Both artificial and natural flavours contain chemicals. The distinction between natural and artificial flavorings is the source of chemicals.
Natural flavors are created from anything that can be eaten (i.e animals and vegetables), even if those edible things are processed in the lab to create flavorings.
Artificial flavors come from anything that is inedible (i.e petroleum) that is processed to create chemicals of flavorings.
- The natural or artificial emulsifiers, solvents and preservatives in flavor mixtures are called “incidental additives.” That means the manufacturer does not have to disclose their presence on food labels. Food manufacturers can use a natural solvent such as ethanol in their flavors, but the FDA also permits them to use synthetic solvents such as propylene glycol. Flavor extracts and food ingredients that have been derived from genetically engineered crops may also be labeled “natural” because the FDA has not fully defined what the term “natural” means.
- Paradoxically, the FDA requires a natural flavor to be labeled as an artificial flavor if it is added to a food not to reinforce a flavor already present but to lend a new taste. For instance, adding naturally-derived blueberry flavor to a plain muffin would require that the blueberry flavor be labeled “artificial flavor.”
- Consistent quality. Each mango in fruit basket has different properties. One is sweeter than the rest. Some are ripe and some are overripe. On the other hand artificial producer assure that their product have only slight quality differences.
- Ease of use. Gather anatto seeds, soak in small amount of hot water for couple of minutes, then add extract to dish. Prepare some more if the color is inadequate. The easier way. Drop the color powder or liquid little by little until the right color is attained. A quantified amount can be added the next cooking session.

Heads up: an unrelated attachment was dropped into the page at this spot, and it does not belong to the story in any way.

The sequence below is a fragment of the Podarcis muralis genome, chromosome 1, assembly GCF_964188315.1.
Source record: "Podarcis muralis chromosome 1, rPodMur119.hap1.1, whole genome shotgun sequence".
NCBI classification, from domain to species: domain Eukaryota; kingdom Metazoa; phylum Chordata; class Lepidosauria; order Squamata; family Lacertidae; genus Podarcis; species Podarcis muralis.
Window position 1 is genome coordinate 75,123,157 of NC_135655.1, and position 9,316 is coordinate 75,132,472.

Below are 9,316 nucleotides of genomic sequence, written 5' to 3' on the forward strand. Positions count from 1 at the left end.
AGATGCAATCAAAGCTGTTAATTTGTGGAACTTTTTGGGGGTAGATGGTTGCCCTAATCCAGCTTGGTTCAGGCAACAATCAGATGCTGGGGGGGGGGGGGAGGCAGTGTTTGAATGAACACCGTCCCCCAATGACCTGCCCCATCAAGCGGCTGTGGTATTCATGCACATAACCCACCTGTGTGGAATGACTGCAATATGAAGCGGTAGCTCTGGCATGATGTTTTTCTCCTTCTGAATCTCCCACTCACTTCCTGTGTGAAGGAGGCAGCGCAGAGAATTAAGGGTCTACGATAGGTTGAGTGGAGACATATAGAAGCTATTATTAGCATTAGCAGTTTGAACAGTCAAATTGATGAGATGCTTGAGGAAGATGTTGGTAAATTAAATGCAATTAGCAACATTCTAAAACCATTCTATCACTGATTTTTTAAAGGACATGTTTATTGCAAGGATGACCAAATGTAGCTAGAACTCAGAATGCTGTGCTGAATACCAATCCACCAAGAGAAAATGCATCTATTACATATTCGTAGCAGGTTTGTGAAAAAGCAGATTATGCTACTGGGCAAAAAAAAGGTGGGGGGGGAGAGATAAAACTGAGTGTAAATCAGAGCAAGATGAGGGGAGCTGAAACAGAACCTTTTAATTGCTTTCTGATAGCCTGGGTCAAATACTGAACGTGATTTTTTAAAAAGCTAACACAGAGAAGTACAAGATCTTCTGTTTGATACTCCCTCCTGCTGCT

- Cheaper. In most cases, artificials are cheaper than naturals. Adding mango flavor is cheaper than adding real mango. Cheap juice drinks are cheap cause they are made of cheap flavorings and preservatives.
- Measurable sensory output. Because artificial are produced with consistent quality, one teaspoon pineapple powder per liter water is delicious and it will still be delicious the next formula preparation. A measure of 200g ripe pineapple per liter water might be delectable or adjustment is needed. Adjustment is likely every time such is prepared.
- Lesser volume. Have you ever wonder how companies are able to fit the taste of a whole chicken in a small sachet about 2 x 3 inches? Easy, use artificial flavors.
- Availability. Fruits and vegetables are seasonal and might not be available in place where it is needed. Artificial manufacture is able to fill the gap.
- Some natural flavors can be more dangerous than the artificial ones. Traces of cyanide can be found in almond flavor, or Benzaldehyde, when derived from nature. That’s why in movies, the smell of bitter of almonds on the victim is often linked to cyanide poisoning.
Unknown, please consult with your doctor.
Source: Businessinsider, http://www.businessinsider.com/facts-about-natural-and-artificial-flavors-2014-1